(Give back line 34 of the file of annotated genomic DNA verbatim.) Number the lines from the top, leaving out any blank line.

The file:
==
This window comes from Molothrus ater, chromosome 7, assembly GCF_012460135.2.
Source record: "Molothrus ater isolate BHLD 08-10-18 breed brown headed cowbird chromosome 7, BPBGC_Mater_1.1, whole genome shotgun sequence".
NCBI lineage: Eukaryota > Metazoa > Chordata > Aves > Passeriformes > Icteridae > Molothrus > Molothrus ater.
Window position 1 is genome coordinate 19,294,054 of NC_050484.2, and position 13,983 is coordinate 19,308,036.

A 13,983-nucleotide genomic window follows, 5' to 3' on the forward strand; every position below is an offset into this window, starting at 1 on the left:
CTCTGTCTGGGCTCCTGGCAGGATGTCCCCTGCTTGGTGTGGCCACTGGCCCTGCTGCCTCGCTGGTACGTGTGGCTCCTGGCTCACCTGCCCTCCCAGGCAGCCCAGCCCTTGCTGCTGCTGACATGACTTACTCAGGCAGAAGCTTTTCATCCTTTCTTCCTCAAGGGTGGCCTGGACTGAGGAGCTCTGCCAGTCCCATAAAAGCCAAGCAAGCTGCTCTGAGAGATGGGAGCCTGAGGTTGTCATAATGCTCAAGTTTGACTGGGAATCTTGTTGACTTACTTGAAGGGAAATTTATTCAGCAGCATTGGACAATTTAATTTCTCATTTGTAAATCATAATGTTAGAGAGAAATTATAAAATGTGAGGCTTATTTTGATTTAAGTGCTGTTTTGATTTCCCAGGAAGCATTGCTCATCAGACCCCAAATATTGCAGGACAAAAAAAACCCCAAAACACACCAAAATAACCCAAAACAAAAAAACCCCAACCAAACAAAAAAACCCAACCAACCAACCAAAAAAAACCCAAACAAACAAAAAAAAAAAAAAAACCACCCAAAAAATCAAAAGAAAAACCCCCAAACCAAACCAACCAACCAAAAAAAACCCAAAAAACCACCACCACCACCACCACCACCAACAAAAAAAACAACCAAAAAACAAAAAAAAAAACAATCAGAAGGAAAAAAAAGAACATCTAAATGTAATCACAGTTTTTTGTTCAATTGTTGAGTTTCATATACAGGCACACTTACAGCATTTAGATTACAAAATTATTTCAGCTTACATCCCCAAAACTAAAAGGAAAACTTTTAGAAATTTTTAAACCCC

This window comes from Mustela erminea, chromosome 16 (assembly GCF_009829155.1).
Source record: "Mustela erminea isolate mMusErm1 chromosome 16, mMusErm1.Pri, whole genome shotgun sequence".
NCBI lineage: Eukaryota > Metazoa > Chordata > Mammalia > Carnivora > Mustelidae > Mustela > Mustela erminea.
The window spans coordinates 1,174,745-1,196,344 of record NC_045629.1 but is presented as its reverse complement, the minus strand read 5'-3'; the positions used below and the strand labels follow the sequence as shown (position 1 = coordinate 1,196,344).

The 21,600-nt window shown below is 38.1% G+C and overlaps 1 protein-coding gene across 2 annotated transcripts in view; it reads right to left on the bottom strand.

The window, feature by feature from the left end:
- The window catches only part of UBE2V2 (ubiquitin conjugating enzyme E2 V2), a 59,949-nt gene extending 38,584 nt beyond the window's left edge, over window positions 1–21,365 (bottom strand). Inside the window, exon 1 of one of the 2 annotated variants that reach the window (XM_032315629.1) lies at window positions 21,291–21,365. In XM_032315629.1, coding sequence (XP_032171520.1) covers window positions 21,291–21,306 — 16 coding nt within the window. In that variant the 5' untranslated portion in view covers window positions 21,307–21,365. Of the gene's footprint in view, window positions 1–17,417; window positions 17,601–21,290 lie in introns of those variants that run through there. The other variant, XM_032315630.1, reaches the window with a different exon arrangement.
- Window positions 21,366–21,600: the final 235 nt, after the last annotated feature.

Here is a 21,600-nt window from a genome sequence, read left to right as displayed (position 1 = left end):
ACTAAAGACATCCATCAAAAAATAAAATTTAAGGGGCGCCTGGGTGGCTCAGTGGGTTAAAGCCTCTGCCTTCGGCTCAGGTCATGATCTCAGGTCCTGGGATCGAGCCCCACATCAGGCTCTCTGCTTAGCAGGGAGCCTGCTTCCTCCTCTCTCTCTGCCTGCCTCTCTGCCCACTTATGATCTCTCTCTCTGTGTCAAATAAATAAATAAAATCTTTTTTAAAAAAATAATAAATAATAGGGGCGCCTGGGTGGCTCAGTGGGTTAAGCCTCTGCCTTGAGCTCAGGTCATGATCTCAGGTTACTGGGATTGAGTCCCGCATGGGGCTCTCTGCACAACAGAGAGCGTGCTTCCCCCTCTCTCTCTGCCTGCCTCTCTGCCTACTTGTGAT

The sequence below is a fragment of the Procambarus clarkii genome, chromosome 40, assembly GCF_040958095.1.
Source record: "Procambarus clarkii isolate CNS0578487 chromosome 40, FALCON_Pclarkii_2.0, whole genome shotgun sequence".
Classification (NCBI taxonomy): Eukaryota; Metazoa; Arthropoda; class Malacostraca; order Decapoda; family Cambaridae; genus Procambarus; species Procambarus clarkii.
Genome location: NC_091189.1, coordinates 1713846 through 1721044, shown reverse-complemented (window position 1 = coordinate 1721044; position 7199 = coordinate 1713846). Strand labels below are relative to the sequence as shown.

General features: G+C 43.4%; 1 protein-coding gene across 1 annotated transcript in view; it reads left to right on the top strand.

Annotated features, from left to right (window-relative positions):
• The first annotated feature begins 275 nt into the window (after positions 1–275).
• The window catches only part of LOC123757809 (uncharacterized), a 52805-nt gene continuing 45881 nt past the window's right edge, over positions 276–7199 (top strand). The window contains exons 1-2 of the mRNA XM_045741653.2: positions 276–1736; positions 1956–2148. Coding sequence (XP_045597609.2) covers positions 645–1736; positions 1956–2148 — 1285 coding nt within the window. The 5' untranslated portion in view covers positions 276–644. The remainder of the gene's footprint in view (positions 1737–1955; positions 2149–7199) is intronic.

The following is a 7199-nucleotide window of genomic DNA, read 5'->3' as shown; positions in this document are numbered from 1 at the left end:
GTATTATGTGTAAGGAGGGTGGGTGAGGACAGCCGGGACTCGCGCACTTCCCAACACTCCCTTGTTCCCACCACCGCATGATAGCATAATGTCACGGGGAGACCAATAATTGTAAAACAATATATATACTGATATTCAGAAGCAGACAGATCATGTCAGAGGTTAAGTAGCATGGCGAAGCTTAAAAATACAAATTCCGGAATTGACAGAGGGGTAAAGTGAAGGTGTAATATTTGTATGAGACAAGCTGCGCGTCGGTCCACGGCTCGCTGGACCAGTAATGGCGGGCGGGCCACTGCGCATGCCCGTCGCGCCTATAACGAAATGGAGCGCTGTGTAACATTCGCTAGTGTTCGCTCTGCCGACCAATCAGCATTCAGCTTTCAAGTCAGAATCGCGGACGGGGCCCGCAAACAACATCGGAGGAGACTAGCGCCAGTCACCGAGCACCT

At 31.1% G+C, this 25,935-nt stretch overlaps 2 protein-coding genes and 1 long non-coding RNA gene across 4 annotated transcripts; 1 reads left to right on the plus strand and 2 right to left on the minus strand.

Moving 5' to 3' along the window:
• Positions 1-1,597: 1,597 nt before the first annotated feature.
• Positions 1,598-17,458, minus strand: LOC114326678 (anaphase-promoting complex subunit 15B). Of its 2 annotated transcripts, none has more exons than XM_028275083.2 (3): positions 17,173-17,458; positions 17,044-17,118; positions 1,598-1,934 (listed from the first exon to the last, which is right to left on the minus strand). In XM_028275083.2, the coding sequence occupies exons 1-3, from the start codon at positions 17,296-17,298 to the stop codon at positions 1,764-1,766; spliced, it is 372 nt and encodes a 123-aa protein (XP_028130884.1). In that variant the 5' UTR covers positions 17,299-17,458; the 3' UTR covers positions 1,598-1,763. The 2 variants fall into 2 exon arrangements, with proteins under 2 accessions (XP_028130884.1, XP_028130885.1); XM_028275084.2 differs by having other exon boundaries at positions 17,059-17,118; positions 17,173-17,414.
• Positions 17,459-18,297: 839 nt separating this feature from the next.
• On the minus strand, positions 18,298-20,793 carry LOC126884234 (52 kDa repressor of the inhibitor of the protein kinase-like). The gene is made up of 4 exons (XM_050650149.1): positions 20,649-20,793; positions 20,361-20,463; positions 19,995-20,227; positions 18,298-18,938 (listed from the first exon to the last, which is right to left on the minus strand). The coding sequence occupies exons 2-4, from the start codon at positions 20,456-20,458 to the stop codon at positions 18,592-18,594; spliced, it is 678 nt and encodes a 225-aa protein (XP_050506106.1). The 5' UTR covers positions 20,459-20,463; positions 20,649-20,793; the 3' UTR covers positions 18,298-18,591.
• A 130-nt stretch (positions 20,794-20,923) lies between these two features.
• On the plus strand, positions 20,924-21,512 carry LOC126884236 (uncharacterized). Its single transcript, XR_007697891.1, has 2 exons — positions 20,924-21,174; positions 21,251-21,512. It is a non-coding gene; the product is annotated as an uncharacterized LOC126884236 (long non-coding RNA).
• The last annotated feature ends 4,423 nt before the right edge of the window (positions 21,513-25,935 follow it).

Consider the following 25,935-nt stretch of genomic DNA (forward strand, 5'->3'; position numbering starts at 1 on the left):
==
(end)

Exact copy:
• On the plus strand, positions 20,924-21,512 carry LOC126884236 (uncharacterized). Its single transcript, XR_007697891.1, has 2 exons — positions 20,924-21,174; positions 21,251-21,512. It is a non-coding gene; the product is annotated as an uncharacterized LOC126884236 (long non-coding RNA).